It is also worth noting that the cost of performing clinical trials in emerging economies can be lower. Outsourcing of development and manufacturing to companies located in emerging economies has also been a strategy of international biopharmaceutical firms looking to reduce costs and potentially gain access to these growing markets.
One of the key challenges, however, is the prevention of the sale of fraudulent medicines in developing countries. According to the World Health Organization, 25% of marketed drugs in low- and middle-income countries in 2007 were substandard.7
The impact of glocalization must be considered within the overall context of the pharmaceutical market as it exists today and expectations for medicine demand going forward. By 2050, over 20% of people globally will be over 60 years of age,8 and nearly 40% of Americans will be diagnosed with some form of cancer during their lifetimes.9
Despite these statistics, the next decade will be challenging for the pharma industry, with a reduced growth rate due largely to difficult conditions in the U.S. market.10 Although specialty drugs are still growing rapidly, R&D productivity is down at international biopharma companies, and they will face more competition as small and mid-size firms, who, instead of licensing out their new technologies as in the past, are taking them through commercialization.10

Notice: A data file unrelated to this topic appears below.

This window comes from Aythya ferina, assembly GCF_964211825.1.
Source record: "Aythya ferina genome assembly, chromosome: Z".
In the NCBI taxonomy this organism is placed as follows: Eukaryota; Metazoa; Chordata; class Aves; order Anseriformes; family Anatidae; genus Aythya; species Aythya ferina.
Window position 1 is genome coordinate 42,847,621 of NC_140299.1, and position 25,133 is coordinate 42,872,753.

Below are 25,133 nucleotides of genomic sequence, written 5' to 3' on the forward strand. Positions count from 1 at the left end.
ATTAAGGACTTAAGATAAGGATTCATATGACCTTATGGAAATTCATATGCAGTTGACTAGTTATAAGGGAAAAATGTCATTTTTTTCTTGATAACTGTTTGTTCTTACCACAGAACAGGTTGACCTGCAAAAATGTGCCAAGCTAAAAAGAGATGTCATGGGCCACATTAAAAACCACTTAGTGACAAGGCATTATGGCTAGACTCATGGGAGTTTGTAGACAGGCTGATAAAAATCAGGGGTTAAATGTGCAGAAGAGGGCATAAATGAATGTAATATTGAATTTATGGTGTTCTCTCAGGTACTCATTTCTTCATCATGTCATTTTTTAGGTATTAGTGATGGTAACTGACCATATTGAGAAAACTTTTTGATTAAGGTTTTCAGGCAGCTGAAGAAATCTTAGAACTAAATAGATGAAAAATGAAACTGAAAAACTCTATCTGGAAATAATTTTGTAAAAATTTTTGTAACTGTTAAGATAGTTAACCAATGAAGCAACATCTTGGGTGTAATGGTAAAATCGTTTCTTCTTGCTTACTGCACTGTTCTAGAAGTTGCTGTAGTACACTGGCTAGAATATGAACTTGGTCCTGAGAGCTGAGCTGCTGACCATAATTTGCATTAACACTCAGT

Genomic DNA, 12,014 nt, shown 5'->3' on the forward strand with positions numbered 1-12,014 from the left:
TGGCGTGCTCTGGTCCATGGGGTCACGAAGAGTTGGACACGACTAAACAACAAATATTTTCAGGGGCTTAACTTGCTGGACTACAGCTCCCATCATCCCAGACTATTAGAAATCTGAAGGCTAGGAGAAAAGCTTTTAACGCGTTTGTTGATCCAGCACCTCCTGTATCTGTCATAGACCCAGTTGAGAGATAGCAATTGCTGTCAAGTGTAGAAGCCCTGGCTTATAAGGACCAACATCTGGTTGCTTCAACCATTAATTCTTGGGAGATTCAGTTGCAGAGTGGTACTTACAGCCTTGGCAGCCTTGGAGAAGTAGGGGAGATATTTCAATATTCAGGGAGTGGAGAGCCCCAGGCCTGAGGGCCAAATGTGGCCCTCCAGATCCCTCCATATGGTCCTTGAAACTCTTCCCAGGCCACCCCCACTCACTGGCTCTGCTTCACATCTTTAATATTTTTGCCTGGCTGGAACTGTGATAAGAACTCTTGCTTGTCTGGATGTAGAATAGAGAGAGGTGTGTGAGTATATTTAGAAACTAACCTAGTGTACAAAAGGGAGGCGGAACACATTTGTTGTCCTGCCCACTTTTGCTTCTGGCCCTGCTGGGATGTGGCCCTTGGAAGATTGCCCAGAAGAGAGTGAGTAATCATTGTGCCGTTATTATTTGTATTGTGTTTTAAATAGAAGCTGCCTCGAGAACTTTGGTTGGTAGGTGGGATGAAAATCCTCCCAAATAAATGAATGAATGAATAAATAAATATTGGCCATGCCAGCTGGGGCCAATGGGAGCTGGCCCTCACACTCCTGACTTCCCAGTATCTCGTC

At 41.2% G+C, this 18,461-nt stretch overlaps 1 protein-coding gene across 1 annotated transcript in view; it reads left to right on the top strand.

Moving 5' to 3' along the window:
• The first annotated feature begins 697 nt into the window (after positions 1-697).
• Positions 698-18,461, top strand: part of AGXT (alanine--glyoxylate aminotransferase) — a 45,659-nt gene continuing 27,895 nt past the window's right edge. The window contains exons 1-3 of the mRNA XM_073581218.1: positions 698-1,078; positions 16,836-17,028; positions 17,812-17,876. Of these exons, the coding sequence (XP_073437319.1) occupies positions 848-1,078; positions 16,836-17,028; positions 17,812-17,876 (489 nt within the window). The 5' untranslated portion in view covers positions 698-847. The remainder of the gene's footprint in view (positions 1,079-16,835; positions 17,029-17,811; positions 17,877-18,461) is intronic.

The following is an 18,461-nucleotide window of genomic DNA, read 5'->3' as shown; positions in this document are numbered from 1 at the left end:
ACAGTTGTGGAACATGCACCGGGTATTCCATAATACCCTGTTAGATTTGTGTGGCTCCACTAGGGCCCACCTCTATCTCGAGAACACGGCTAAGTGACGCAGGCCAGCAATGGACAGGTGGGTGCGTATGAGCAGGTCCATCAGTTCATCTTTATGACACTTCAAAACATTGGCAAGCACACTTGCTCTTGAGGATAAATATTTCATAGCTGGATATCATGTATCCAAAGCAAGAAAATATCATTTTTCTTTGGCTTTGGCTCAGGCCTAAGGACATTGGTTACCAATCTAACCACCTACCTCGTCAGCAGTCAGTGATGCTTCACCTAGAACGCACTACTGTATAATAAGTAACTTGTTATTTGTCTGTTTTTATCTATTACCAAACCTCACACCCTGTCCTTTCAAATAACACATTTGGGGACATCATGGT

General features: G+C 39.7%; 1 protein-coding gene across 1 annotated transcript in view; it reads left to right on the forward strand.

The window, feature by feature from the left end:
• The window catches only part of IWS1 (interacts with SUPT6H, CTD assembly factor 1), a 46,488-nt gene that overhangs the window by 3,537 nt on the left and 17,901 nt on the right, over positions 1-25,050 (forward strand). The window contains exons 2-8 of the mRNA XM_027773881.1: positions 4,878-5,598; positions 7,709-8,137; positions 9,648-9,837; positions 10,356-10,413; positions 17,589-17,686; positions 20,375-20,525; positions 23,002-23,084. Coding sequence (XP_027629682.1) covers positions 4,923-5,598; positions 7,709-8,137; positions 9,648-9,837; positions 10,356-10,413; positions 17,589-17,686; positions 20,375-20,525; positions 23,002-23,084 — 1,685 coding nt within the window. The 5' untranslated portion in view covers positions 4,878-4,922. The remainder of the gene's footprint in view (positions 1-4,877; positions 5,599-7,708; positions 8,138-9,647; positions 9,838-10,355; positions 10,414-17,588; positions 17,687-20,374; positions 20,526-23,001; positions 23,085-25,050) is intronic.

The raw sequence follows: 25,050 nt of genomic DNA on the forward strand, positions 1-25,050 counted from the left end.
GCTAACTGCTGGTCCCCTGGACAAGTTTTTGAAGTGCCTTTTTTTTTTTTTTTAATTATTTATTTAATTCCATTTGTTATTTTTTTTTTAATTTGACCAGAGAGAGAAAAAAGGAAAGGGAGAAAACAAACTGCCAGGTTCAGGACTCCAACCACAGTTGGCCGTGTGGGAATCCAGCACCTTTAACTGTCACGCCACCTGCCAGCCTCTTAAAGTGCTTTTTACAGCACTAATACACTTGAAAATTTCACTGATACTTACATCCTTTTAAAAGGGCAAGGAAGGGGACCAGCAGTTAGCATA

All companies will be challenged to invest in data management and analysis technologies to fully utilize digital and mobile technologies. As outsourcing of noncore activities has become essential, so has the establishment of global networks for success in everything from R&D to marketing.8 Large pharma companies are now horizontally, rather than vertically, integrated; rather than relying on a few R&D hubs and controlling all aspects of development and production, pharma companies are outsourcing these activities to develop products for specific markets.8 Glocalization will also continue to be driven by government policies and the need to meet the requirements of government-sponsored and government-based healthcare providers.
The focus will continue to shift to the patient, driving the development of personalized medicines and creating more opportunities for small firms and startups specializing in targeted disease areas.8 Pharmaceutical companies that can engage with patients through multiple avenues, including novel digital solutions, will have a competitive advantage. As a consequence, glocalization — and globalization — are only the first steps in a significant transformation of the global pharmaceutical industry.8
Mr. Walker is the founder and managing director of That’s Nice LLC, a research-driven marketing agency with 20 years dedicated to life sciences. Nigel harnesses the strategic capabilities of Nice Insight, the research arm of That’s Nice, to help companies communicate science-based visions to grow their businesses. Mr. Walker earned a bachelor’s degree in graphic design with honors from London College of Communication, University of the Arts London, England.